They don’t own homes and they don’t pay property taxes, but Democratic gubernatorial nominee Dan Malloy and his running mate Nancy Wyman are keenly aware of the power of their vote.
It was just four years ago that U.S. Rep. Joe Courtney beat then incumbent U.S. Rep. Rob Simmons by just 83 votes, a margin attributed largely to University of Connecticut students.
“I’ve been around long enough to tell you that if you all don’t get the votes out from here we could lose,” Wyman told a group of UConn students Sunday afternoon. “You know how important it is to turn this campus out.”
Using Courtney’s 2006 race as an example Wyman told the students “you really are so important to this race.”
The group of about 20 students, a handful of whom were political science majors, asked Malloy and Wyman questions about everything from decriminalizing marijuana to stem cell research and even one question about bonding for transportation infrastructure.
Jesse Rifkin, a freshman who had supported Ned Lamont in the primary, said he appreciated Malloy’s unequivocal answer to his question on state support of stem cell research, but was still uncertain if he would vote for him in November.
Malloy, who later posed for a photo with Rifkin, said he was shocked when Republican Gov. M. Jodi Rell proposed cutting the state’s commitment to stem cell research in half at the beginning of the year.
Stem cell research and the industry it was beginning to create in the state started to generate jobs, Malloy said. “This governor’s first response to how she could deal in this budget was to propose cutting it in half. No, I think we’ve gotta step it up,” he said.
He said this is part of a change in relationship the state needs to have with its private and public universities and at a later stage private companies willing to take the research and create jobs. By the time this university received any money for stem cell research Malloy said the doctor heading up the program had died and much of the work he had done moved to other places including Singapore.
“Connecticut is no longer the epicenter of that emerging science. We’ve got be more aggressive when it comes to stem cell,” Malloy said.
Zackery Lanier, who lives in Willimantic, asked Wyman if the campaign supports decriminalizing small amounts of marijuana. He said the drug trade is of significant importance to him because he sees how it impacts his community, but isn’t a police officer and can’t do much to stop it.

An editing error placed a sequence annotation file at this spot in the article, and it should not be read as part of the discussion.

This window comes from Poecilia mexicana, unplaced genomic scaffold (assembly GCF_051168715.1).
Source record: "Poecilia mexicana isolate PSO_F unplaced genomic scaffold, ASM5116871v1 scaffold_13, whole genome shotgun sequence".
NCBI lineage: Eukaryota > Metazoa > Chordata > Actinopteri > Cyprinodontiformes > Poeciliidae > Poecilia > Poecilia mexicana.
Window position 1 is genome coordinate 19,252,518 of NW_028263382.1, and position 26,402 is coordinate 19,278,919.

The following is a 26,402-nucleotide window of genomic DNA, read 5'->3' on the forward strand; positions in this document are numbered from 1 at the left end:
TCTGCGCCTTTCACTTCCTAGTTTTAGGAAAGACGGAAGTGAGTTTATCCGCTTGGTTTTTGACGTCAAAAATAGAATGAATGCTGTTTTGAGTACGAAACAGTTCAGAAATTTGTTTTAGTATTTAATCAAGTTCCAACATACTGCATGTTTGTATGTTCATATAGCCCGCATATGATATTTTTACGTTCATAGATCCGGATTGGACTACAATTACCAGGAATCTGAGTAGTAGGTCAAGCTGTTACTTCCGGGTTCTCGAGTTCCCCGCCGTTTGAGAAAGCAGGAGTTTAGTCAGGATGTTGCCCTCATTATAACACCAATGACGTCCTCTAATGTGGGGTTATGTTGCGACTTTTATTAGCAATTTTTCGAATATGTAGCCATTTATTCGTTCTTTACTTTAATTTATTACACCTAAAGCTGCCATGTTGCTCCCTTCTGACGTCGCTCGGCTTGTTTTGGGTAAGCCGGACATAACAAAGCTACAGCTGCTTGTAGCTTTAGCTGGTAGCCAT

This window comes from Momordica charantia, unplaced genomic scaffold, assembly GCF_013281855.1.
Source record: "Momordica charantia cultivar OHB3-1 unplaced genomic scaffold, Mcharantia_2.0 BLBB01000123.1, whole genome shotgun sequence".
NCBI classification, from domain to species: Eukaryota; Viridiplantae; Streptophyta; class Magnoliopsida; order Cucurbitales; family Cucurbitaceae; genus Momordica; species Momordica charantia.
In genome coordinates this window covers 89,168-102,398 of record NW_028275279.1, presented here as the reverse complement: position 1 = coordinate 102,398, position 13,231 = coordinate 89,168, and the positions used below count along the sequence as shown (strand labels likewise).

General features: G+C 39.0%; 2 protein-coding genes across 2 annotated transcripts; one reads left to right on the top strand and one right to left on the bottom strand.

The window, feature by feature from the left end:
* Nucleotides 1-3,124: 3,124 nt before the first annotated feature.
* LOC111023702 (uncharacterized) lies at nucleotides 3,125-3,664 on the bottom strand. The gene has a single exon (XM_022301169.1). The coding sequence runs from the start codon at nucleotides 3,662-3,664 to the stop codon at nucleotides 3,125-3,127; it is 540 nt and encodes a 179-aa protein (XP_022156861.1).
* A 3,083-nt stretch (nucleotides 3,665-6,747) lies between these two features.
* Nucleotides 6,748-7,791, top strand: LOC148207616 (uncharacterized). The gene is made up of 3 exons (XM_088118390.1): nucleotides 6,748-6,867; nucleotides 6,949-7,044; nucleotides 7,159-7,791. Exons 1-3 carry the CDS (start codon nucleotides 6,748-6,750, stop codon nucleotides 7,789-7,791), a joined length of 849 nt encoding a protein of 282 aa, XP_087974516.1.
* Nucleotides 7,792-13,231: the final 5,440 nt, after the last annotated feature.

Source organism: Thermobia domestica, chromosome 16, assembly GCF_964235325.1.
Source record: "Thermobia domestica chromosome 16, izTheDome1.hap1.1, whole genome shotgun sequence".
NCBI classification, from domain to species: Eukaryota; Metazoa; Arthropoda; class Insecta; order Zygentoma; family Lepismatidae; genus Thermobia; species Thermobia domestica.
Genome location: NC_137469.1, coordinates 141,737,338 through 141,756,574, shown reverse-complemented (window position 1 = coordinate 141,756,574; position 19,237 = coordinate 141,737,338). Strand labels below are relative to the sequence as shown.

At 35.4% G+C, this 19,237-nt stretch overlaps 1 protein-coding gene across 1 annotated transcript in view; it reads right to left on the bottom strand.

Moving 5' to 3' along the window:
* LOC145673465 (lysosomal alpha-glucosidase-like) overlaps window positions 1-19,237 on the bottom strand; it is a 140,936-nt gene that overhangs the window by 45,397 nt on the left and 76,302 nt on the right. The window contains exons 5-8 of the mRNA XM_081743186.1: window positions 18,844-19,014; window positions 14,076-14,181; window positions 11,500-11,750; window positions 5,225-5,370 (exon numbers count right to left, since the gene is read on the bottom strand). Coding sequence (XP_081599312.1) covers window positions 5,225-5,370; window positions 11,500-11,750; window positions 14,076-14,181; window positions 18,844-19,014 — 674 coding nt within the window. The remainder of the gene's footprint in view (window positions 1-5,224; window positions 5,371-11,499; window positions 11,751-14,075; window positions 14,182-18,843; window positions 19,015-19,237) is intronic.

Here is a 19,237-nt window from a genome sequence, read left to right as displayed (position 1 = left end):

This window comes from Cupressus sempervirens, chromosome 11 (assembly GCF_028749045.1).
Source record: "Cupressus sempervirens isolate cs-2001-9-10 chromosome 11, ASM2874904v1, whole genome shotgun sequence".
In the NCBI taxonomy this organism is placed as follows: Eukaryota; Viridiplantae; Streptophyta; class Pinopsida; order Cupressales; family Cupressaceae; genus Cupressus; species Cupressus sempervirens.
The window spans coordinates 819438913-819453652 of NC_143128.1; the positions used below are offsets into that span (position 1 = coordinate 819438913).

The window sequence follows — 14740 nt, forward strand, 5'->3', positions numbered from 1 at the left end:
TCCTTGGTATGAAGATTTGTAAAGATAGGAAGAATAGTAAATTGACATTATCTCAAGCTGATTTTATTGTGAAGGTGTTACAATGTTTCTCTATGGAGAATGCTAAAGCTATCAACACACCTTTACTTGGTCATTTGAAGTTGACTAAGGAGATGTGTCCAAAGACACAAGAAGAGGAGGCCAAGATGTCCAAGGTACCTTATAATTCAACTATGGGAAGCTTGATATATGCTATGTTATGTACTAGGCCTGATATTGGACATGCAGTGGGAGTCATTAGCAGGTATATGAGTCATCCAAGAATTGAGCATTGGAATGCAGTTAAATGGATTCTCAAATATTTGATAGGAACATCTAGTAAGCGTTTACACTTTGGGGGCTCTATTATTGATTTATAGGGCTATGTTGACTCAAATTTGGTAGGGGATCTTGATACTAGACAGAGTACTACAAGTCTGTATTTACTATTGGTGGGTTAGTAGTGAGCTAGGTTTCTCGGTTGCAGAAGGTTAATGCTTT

“A lot of that is local,” Wyman said. However, she said the state police, like many other state agencies have been devastated by early retirement programs, like the last one in 2009.
“I understand some people like it, but I think it’s terrible,” Wyman said of the early retirement programs. She said it’s made the streets less safe because there are fewer troopers out there patrolling.
As for decriminalizing marijuana, Wyman said the campaign is concerned with the growing prison population.
“Drugs is a major problem,“ Wyman said. “Are they supposed to be in jail or should we be helping them out?” She said putting drug users in jail isn’t necessarily going to help them get away from the problem.
Malloy said he absolutely supports decriminalizing marijuana. However, he was quick to point that decriminalizing it, or taking it from a misdemeanor to an infraction, doesn’t mean legalizing it.
Michael Daniels, a freshman from Illinois, who has been trying to brush up on the political issues in Connecticut, asked Malloy how he would prioritize investments in things such as high-speed rail during these tough economic times.
Malloy answered by telling a story about running into a Department of Transportation worker at the Goshen fair. Malloy said the DOT employee said he was road guy and more money should be put into roads because you don’t have to subsidize roads like you do rail.
“What?” Malloy said. “Don’t we plow? Don’t we rebuild them? Don’t we replace the bridges?”
He said roads are subsidized just like rail and other public transportation infrastructure and the return on each investment is made over a period of years.
“There’s precious few other reasons to have government other than to build roads, and schools, and infrastructure,” Malloy said.
“I’m a big believer that investment in rail is appropriate,” he said. “Those are investments that last a long period of time and I think you have to examine infrastructure investments on an inter-generational basis.”
As for the state of the economy, Malloy said the investments in transportation infrastructure weren’t made during good economic times. He said the understanding that these investments are inter-generational is one of the differences between the Republican and Democratic parties.
“I would be embarrassed if I were governor to turn over a state to another governor where the infrastructure wasn’t at least somewhat better than the one before,” Malloy said.